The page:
Although we have a comparatively short record of reliable atmospheric analyses with which to investigate circulation variability, some station data and proxy records can give a broad indication of changes on longer time scales. The in situ meteorological records from Faraday/Vernadsky station on the western side of the Antarctic Peninsula show a warming at the location since the late 1940s, which has been linked to a decrease in sea ice off the coast and a deepening of the ASL (Turner et al. 2012b). However, a 308 year ice core record from Ellsworth Land suggests that such periods of warming are not unique, with larger isotopic warming (and cooling) trends having occurred in the mid-nineteenth and eighteenth centuries (Thomas et al. 2013). This was interpreted as indicating that at the moment anthropogenic forcing at this location had not exceeded the natural range of climate variability in the context of the past ~300 years. The control runs of the CMIP5 models examined here also suggest that the atmospheric circulation changes that have occurred since the late 1970s are within the bounds of intrinsic variability, and that with the strong correlation between SIE and the wind field, that the sea ice increase in the region is dominated by intrinsic variability of the ASL. This result is consistent with the assessment of sea ice variability in four of the CMIP5 models, which showed large intrinsic variability (Polvani and Smith 2013). In addition, the similar ranges in ASL depth and Ross Sea V10 trends in the pre-industrial control and historical runs suggests that intrinsic/internal variability in these quantities is large compared to the effects of GHG increases.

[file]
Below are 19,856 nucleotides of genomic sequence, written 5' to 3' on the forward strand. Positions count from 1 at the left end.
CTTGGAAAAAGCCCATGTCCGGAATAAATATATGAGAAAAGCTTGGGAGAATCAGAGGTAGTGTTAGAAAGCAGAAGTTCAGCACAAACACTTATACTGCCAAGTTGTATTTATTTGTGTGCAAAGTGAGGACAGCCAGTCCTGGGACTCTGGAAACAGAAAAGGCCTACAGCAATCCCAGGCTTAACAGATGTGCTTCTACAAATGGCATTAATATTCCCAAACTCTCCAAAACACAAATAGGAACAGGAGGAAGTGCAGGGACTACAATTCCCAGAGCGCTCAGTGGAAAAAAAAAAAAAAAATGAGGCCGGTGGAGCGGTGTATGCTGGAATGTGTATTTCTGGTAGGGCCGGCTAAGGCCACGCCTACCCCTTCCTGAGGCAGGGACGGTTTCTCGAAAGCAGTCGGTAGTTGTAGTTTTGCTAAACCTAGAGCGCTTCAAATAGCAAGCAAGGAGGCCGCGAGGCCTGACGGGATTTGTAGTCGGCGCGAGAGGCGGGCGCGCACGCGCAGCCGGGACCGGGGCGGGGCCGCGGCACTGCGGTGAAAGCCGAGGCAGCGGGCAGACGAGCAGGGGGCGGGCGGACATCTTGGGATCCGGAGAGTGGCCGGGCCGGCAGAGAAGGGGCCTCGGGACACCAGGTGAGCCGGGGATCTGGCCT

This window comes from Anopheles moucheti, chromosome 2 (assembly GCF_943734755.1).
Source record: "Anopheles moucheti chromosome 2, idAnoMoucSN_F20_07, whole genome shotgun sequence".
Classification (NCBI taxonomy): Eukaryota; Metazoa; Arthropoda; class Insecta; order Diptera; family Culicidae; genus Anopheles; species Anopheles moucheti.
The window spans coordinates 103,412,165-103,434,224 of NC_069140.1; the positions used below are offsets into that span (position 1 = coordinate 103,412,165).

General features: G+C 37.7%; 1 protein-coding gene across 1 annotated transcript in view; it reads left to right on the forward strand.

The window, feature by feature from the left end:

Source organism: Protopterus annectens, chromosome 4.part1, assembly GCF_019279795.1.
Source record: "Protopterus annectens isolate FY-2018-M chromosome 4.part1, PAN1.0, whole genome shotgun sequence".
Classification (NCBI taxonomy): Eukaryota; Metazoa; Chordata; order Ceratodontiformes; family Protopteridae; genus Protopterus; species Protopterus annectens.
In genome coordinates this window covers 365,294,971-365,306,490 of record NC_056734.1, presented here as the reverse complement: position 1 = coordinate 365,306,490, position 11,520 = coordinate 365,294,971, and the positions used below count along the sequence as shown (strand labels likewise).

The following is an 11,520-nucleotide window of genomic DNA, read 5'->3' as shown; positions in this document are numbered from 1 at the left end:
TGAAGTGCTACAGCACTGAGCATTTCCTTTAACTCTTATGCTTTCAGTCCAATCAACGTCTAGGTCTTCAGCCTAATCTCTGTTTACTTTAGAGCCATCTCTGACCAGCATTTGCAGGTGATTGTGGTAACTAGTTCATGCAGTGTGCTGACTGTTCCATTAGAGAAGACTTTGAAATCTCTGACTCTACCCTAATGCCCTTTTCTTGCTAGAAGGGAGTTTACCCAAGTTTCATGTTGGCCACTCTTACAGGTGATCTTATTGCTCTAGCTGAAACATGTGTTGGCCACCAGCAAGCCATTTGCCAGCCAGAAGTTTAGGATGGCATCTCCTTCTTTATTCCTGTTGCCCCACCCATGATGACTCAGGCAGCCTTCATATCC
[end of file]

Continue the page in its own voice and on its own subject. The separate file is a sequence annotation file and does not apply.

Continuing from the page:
Antarctic SIE reached record daily maxima during September in both 2012 and 2014, resulting in a great deal of discussion regarding possible reasons for the upward trend. While the above suggests that the trend since 1979 is still within the bounds of intrinsic variability, it is interesting to consider when a continued increase of V10 at the present rate would suggest this is not the case. We have therefore compared the trend of Ross Sea V10 as determined from ERA-Interim over the period 1979–2013 with the distributions of CMIP5 control run trends in the same area for periods of length 10–80 years (applying a similar methodology to that used to produce Fig. 6). This allows us to determine the proportion of simulations for which the observed trend is outside the ±2 SD range. The largest observed trend in V10 has been in spring and our analysis suggests that if the current trend continues for a further 7 (11) years then it will be outside the 2 SD range of more than 50 % (90 %) of the CMIP5 model control runs. This indicates that if the current upward trend in Antarctic SIE continues at its present rate it will soon become harder to reconcile the observed increase with our understanding of intrinsic variability of the atmosphere–ocean–sea ice system of high southern latitudes.